One week shy of a year ago, I was present at the press conference which unveiled Frank Lampard as Derby County’s new manager.
Of course, Lampard was no stranger to anyone in the room irrespective of whether he’d met them in person or not, and the fanfare with which his appointment was greeted by Rams fans as well as the football world in general somewhat overshadowed the fact that Derby owner Mel Morris appeared to have made a very shrewd move in bringing him to the club.
An untried manager at any level is always a risk, whether they’re a former world class player or a non-league journeyman, and that risk element applied to both Lampard and the Rams hierarchy given that immediate failure could have ended Lampard’s managerial career before it had really begun.
So, for Lampard to one year later be leading Derby County out at Wembley to play for a place in the Premier League can only be described as a monumental success for both.
That will be the case whatever the result on Monday. The reality is that nobody seriously expected the Rams to go up this season despite their high profile managerial appointment, so to fall at the last hurdle would come with no shame.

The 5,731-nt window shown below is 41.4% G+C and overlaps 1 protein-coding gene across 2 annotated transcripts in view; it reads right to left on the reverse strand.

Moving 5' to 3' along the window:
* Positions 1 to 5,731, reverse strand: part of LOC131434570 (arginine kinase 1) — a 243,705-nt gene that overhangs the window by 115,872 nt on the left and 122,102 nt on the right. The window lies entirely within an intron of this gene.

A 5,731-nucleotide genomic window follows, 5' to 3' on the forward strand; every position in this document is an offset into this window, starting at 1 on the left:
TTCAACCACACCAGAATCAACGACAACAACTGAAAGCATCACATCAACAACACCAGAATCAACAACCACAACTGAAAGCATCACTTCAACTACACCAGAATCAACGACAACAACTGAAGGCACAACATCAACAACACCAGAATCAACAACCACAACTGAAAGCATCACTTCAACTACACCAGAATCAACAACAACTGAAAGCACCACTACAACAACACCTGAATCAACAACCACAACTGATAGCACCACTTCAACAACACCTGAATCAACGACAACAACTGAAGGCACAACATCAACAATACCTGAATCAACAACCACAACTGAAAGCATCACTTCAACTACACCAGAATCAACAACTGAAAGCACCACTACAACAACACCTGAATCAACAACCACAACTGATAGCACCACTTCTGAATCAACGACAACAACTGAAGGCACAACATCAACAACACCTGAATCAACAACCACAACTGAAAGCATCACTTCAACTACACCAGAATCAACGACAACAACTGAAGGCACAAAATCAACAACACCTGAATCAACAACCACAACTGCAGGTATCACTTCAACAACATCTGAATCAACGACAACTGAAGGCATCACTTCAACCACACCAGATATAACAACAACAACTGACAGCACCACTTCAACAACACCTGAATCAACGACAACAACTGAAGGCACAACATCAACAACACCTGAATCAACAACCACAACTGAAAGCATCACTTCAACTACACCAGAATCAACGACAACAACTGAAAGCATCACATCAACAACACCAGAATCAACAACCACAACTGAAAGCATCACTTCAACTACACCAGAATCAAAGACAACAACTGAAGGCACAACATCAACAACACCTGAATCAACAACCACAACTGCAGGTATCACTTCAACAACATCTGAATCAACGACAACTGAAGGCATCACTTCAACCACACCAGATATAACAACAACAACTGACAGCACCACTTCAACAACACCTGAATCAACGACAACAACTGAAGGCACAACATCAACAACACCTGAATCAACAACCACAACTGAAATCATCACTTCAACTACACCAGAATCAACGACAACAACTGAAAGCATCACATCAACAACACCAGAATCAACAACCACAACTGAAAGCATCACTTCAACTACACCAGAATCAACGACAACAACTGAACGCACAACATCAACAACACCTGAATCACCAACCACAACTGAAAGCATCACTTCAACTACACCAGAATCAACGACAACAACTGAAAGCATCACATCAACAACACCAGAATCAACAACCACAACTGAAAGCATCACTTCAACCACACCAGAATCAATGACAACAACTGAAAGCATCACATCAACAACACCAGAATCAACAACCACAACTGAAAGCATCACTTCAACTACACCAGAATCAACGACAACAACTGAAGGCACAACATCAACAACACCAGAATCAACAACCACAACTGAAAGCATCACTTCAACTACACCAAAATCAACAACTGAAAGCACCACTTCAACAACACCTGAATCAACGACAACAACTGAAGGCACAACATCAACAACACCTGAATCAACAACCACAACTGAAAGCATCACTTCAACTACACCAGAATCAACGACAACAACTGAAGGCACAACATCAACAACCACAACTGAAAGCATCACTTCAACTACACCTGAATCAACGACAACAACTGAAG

To win, however, would cap a remarkable season that at times saw everything from automatic promotion to mid-table obscurity threaten to be the final outcome, let alone their cup heroics come to the fore.
For Lampard, his stock continues to rise and talk about him going to Chelsea before too long remains rife.
For the Rams as a whole, they are now within touching distance of the promised land once again and memories of previous Wembley encounters, some good and some bad, will be being talked about across the city and beyond.
Are they ready for Premier League football? Nowhere near, as things stand, so a win on Monday will inevitably come with a great deal of caution that the horrors of the 2007/8 season, which themselves were preceded by a Wembley win against a side from the West Midlands, can’t be repeated.
This all remains hypothetical of course, but should promotion be achieved then it’s going to test Lampard’s mettle as a coach much more than anything that’s come beforehand, right from the second they leave north London.
Player recruitment will be the biggest key to any chance of staying up, as will Lampard quickly being able to rip up most of his notebooks on how to be a manager in the Championship and starting over given the Premier League is an altogether more unforgiving proposition.
But it’ll be a chance they’ll deserve to have if they can end this campaign with just one more win against an Aston Villa side equally desperate to return to the big time.
Should the Rams lose, then they can return to Championship football next season with their heads held high and infinitely more belief and confidence than they had last August that they can go one better next time around.
What will be, will be, but for now there is every chance that as we once again sit in on a Lampard press conference, this time post-match at Wembley on Monday, an incredible year of ups and downs will have ended with the prize of Premier League football firmly in the Rams’ hands.